1. Benjamin May and Marie Liens have published an article titled Brevets Pharmaceutiques: Approche Pratique du Contentieux des Mesures d'Interdiction Provisoire ("Pharmaceutical Patents: A Practical Approach to Litigating Provisional Measures") in the June 2014 issue of Propriété Industrielle. Here is the abstract (my translation from the French):
The launch of a generic drug is a sensitive moment: too early, and the patent owner can obtain an injunction; too late, and the generic firm will lose the boost of being the first on the market and will see its profit margins fall. The present study proposes an analysis of the pivotal dates of the process as well as a practical approach to litigation options.
The relevant portion of the French Intellectual Property Code is article 615-3, which I discuss in my book at pp. 242-43. In relevant part, the statute reads:
Toute personne ayant qualité pour agir en contrefaçon peut saisir en référé la juridiction civile compétente afin de voir ordonner, au besoin sous astreinte, à l'encontre du prétendu contrefacteur ou des intermédiaires dont il utilise les services, toute mesure destinée à prévenir une atteinte imminente aux droits conférés par le titre ou à empêcher la poursuite d'actes argués de contrefaçon. La juridiction civile compétente peut également ordonner toutes mesures urgentes sur requête lorsque les circonstances exigent que ces mesures ne soient pas prises contradictoirement, notamment lorsque tout retard serait de nature à causer un préjudice irréparable au demandeur. Saisie en référé ou sur requête, la juridiction ne peut ordonner les mesures demandées que si les éléments de preuve, raisonnablement accessibles au demandeur, rendent vraisemblable qu'il est porté atteinte à ses droits ou qu'une telle atteinte est imminente.My very unofficial translation would be something like this:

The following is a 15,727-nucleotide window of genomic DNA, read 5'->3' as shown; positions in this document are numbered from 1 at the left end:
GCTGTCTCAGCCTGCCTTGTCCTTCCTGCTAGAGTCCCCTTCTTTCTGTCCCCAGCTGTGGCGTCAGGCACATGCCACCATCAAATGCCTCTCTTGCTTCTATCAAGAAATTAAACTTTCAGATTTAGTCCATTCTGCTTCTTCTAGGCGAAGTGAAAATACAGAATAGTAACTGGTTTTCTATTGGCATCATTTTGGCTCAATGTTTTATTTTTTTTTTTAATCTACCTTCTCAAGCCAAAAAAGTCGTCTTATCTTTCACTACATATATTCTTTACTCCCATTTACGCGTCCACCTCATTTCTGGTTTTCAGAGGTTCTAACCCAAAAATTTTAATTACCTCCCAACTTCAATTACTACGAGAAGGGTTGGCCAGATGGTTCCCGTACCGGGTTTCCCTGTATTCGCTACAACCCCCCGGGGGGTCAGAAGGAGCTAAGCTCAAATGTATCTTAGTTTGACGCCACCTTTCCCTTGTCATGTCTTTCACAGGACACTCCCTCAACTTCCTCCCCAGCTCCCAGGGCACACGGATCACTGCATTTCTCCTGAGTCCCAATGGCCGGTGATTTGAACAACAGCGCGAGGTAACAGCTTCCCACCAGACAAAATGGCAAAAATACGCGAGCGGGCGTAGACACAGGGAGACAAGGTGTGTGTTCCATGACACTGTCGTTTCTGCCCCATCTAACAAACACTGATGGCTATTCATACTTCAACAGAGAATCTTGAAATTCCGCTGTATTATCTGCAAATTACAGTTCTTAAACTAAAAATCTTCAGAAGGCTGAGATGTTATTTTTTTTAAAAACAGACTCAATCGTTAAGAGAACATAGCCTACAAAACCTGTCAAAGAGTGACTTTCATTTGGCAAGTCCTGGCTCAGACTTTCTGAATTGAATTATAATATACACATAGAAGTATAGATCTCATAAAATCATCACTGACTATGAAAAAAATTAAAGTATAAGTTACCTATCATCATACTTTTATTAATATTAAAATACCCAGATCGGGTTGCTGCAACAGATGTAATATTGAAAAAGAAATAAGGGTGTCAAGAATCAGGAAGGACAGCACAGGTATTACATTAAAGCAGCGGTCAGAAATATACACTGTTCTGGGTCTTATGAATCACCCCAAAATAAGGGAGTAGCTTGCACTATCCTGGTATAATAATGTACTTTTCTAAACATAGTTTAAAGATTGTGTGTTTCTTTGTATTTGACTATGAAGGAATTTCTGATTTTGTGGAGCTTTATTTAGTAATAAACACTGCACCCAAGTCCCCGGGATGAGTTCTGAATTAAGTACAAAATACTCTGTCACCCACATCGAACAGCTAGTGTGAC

Any person with a right to assert a claim for infringement may commence an emergency civil proceeding to obtain, if necessary under compulsion, against an alleged infringer or the intermediaries whose services he uses, any measure intended to prevent an imminent harm to the rights conferred by this act or to cease alleged acts of infringement. The competent civil court may also order any such urgent measures ex parte when the circumstances demand that they be taken without opposition, especially when any delay may be of a type to cause irreparable harm to the movant. In either case, the court should order the requested measures only if the elements of proof, reasonably accessible to the movant, make it probable that it is suffering an injury to its rights or that such an injury is imminent.